Digital Advertising 101 - Glossary of Terms

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Basic Terms in Digital Advertising and Online Marketing

The FieldTest Team · April 3rd 2019


If you’re new to the world of digital advertising it can be easy to feel overwhelmed. Many marketers find themselves turning away from digital ad buying simply because it seems too complicated to comprehend upon first glance. We at FieldTest have made it our goal to make digital ad buying fast, easy, and effective for seasoned advertising professionals as well as marketing newbies. In service of that goal, we’ve created this little glossary of terms to help take some of the mystery out of the ad buying experience.

What follows is a list of explanations of several key terms you may come across in your digital ad buying journey, we hope they will make your first (or hundredth) ad campaign a little more manageable and a lot more valuable!

A/B Testing: A Method for comparing results from two or more different versions of an advertisement. This process is typically used when you have several images and headlines prepared and want to determine which combination resonates best with your audience. Once a winner emerges from A/B testing, you can then use it as a bellwether for all future creatives and continue optimizing towards high performing creative combinations. The ability to easily and effectively  A/B test your ads is a key component of our digital ad platform.

Above The Fold (ATF): A reference to the days of folded print newspapers, Above The Fold means anything seen when a website initially loads, before scrolling down. FieldTest prioritizes Above The Fold placement, meaning your ads created with us will trend towards being displayed proudly in the first moments a viewer lands on a website.

Ad Audience: Often just referred to simply as “Audience”, this means all of the people who will potentially be targeted for your ad. You determine your Ad Audience by selecting one or more key Audience Segments (more about them here)

Ad Network: An Ad Network is a specialized vendor that connects advertisers to the hundreds of ad publishers available. Ad networks act as a single point of contact, helping negotiate supply and demand and making the process of publishing display ads simple and easy.

Ad Serving: The delivery of an ad unit from a web server to the end user’s device, where the ads are displayed on a browser or an application. If a person browsing the web came in contact with your ad, it has been ‘served’ to them.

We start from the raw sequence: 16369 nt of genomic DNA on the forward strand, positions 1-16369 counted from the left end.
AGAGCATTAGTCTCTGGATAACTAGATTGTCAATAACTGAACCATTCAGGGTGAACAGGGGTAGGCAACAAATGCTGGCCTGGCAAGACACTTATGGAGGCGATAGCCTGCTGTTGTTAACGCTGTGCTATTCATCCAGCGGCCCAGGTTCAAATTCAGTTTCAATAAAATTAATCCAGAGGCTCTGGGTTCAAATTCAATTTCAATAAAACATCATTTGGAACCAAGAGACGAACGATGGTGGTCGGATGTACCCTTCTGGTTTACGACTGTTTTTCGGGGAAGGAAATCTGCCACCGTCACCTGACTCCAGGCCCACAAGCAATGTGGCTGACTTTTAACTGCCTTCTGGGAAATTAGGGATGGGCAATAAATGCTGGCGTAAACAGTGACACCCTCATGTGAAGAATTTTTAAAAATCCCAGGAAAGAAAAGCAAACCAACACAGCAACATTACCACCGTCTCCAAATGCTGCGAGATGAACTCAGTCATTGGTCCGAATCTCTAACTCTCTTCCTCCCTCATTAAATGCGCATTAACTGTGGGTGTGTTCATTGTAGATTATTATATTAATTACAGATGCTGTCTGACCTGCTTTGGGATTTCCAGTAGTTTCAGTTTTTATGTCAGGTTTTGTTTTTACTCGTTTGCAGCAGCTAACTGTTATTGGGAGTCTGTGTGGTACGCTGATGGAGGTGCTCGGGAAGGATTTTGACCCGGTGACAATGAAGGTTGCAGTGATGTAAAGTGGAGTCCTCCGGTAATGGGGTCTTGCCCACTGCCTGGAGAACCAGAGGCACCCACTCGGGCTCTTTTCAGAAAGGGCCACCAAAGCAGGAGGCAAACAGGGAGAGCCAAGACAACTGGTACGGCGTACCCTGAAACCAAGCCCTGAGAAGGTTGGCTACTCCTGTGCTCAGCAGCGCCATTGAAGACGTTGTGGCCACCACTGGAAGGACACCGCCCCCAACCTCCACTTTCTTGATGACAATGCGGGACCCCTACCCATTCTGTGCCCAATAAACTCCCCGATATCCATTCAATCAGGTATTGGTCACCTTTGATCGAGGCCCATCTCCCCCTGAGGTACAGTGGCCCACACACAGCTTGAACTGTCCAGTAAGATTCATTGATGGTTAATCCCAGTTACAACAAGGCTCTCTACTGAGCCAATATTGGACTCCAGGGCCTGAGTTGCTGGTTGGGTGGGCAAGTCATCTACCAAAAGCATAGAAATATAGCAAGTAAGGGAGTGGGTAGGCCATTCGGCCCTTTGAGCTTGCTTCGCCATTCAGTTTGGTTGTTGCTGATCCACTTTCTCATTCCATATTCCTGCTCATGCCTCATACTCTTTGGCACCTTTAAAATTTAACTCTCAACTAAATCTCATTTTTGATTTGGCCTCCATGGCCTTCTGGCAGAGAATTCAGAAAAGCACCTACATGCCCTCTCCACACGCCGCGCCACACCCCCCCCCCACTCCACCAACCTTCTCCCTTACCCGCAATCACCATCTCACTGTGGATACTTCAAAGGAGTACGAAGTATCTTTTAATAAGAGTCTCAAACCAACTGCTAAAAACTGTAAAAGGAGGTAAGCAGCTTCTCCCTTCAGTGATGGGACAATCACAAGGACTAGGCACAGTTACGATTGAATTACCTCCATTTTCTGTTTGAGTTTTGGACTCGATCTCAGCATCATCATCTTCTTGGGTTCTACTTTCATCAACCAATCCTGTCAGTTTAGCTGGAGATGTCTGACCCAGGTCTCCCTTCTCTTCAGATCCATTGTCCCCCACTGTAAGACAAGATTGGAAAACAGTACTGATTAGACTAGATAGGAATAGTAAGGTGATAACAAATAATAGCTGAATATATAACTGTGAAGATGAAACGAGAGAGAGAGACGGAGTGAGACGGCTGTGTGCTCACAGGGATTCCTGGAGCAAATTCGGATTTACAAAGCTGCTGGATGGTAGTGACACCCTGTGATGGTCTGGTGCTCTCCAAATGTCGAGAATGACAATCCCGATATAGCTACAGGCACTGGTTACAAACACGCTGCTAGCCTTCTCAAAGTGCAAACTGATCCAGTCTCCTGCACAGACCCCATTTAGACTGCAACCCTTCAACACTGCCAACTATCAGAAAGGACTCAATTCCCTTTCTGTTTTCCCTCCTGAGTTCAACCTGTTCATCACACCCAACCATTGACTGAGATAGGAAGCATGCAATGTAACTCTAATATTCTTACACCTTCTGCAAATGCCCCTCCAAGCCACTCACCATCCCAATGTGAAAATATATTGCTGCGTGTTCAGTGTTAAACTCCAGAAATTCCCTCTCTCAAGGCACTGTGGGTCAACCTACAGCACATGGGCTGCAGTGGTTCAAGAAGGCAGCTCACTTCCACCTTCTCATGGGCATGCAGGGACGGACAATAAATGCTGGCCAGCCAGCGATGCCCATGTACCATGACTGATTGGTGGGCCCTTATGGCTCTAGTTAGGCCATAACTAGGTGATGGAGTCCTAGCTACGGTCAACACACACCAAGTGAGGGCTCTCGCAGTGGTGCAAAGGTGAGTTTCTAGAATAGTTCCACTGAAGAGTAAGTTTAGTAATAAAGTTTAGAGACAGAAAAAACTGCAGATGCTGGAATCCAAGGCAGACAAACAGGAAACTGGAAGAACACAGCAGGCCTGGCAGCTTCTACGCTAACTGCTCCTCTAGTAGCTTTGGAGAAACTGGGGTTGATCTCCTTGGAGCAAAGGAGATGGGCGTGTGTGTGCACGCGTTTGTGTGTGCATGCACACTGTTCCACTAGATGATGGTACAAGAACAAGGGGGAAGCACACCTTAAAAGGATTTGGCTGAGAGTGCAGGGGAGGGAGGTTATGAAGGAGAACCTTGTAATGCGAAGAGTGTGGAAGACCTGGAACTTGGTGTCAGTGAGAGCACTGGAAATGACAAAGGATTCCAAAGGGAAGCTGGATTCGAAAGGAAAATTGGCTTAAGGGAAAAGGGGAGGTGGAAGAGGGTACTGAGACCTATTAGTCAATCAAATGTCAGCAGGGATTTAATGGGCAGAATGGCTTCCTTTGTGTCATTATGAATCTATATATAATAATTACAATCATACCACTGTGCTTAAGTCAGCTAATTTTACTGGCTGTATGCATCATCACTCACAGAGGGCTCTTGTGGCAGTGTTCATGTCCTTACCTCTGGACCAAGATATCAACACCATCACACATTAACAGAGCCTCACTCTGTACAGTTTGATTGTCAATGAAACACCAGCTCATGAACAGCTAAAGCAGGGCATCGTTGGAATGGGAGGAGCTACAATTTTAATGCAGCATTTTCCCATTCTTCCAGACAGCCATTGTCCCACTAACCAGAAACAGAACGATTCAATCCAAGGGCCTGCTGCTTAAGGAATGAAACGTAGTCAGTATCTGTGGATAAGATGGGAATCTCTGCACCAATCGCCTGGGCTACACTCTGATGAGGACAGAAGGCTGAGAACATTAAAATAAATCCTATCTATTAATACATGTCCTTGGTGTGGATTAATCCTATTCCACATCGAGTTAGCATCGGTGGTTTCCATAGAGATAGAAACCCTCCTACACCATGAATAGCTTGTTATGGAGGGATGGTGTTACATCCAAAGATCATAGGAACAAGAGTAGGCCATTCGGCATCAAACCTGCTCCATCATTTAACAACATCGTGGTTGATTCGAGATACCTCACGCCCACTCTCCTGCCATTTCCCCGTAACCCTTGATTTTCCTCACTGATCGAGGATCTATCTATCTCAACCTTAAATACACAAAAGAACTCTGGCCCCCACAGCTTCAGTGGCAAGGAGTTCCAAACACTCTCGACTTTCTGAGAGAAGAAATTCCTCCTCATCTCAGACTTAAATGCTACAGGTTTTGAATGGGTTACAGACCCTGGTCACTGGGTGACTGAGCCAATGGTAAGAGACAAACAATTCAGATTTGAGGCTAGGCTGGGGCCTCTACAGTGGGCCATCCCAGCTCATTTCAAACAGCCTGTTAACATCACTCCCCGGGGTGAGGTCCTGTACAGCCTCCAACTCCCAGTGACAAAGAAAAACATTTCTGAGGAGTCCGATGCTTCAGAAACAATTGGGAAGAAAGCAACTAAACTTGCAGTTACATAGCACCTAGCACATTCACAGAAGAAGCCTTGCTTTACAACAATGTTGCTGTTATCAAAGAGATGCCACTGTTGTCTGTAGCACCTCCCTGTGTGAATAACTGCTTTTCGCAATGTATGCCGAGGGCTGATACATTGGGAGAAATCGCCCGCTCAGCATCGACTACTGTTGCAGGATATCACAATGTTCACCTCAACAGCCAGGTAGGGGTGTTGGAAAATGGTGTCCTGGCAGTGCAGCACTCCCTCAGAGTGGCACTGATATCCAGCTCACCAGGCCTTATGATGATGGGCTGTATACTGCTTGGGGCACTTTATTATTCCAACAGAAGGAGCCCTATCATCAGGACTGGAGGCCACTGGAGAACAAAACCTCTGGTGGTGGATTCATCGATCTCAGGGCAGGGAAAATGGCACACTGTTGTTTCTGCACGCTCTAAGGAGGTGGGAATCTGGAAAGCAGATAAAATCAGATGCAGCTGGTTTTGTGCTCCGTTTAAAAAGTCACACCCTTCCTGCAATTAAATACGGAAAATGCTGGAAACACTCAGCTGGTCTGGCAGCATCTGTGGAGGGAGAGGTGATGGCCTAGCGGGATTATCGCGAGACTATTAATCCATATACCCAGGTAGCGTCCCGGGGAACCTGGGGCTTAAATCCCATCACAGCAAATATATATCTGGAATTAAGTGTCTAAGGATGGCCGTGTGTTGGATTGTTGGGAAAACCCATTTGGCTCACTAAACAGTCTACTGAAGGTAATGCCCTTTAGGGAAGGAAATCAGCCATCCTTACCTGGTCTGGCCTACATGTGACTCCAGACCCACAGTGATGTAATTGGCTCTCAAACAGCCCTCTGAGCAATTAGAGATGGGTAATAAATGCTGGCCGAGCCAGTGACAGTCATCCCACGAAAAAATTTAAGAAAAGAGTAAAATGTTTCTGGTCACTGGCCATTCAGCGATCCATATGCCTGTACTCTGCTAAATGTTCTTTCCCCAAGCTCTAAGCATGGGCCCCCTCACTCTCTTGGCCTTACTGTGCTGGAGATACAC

Ad Targeting: The process of selecting specific audience segments to serve your ads to. Typically ad targeting will be based on past purchases, browsing behavior, geographic location and personal attributes such as age or expressed product interest.

Ad Unit: A size-and-format specification for an ad. There are over 2 dozen ad units to choose from and The Interactive Advertising Bureau has a set of guidelines for sizes here.

Analytics: Analytics is a term for the data (and analysis of the data) that is collected online about a given user’s Internet use and browsing habits. This can be very useful information in determining the appropriate approach to connect with these users. This information is then used to target audiences, understand consumer behavior, improve user experience and optimize  advertising campaigns.

API (Application Programming Interface): An application program interface or API is a code that allows two software programs to communicate with each other.

Attribution: Attribution is all about understanding the steps your customer took to get down the sales funnel. While there are many models to track touchpoints, we firmly believe in a Multi-Touch attribution model (also known as Linear attribution) in which there are several points that push your customer from awareness to purchase. To illustrate this, we developed a conversion stories tab in our platform that allows you to see every interaction your customers had with your ads, from awareness to conversion. When you stick with it over time, you’ll uncover a range of insights that can improve your digital advertising model.